Introducing machinery Lubrication
Machine lubrication should play a role in any maintenance strategy, potentially yielding a significant return on investment in materials and resources. What is equipment lubrication? This article will look at this critical product that sustains all types of machinery, the importance of lubricant formulation and manufacturing technology in 2022, and how we can help. It is the practice of introducing a lubricating agent — almost always an oil — into machine components to achieve several goals:
- Reduce friction
- The lower part and operating temperatures
- Wick away debris and contaminants
Lubrication is critical for any moving parts that encounter one another in a machine. Most frequently, these are rotating parts and components such as gears. Machine lubricant is designed to prevent:
- Undue wear and tear on components
- Premature failure of components
- Excessive unplanned maintenance
- Equipment overheating
- Part seizure
Friction is a force generated when two objects move against another — think of one gear interacting with another. This force converts kinetic energy (movement) into thermal energy (heat), which can quickly become a significant heat level at high speed and frequency. Lubrication introduces another element or medium into the friction equation to transfer heat away from the friction point. It plays several other roles, as well.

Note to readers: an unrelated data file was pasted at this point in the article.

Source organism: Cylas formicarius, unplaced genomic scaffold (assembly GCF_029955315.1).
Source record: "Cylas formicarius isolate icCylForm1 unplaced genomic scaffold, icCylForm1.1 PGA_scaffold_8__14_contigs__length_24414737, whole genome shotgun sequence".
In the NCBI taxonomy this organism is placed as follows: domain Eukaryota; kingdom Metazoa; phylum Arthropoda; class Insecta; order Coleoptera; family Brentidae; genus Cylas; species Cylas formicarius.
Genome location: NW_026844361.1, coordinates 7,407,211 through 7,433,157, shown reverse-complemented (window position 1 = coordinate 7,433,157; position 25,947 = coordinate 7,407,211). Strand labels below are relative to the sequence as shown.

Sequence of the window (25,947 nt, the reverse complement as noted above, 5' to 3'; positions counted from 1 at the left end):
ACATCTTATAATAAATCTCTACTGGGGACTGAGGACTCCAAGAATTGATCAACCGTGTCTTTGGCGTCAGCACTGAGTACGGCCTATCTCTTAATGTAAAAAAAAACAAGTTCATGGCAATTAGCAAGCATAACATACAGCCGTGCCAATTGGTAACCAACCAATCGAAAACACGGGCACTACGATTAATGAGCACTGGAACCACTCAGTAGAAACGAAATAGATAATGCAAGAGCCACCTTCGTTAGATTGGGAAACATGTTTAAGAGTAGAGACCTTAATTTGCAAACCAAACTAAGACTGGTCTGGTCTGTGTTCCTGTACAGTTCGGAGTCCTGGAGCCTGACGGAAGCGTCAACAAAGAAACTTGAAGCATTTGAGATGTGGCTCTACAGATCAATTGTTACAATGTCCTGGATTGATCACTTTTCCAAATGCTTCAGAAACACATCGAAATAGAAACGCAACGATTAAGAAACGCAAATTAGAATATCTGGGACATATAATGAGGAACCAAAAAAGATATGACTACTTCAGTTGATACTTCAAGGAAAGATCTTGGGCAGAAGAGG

These roles include:
- Part wear reduction: Contact points erode as parts move against each other. Lubrication provides a buffer against this raw wear.
- Shock absorption: Lubricant can dilute the impact and effect of shock and vibration on parts, further reducing wear while maintaining proper, consistent operation.
- Corrosion reduction: Lubricant protects metal surfaces from environmental elements that can lead to corrosion.
- Drawing debris and contaminants away from moving parts: As moving parts come into contact with each other, they begin to erode. The pieces of debris that form because of this can then lead to further friction and erosion. Lubrication serves to move these tiny (and large) contaminants away from moving parts to reduce further damage.
- Friction and heat reduction: Already mentioned above, these functions are the primary role of lubrication and should be reiterated. By reducing friction forces and the heat they generate, machinery lubrication can reduce wear and tear, lower the chances of a significant component or equipment damage, and yield performance improvements such as increased uptime and less maintenance.
What are Lubricants Made of?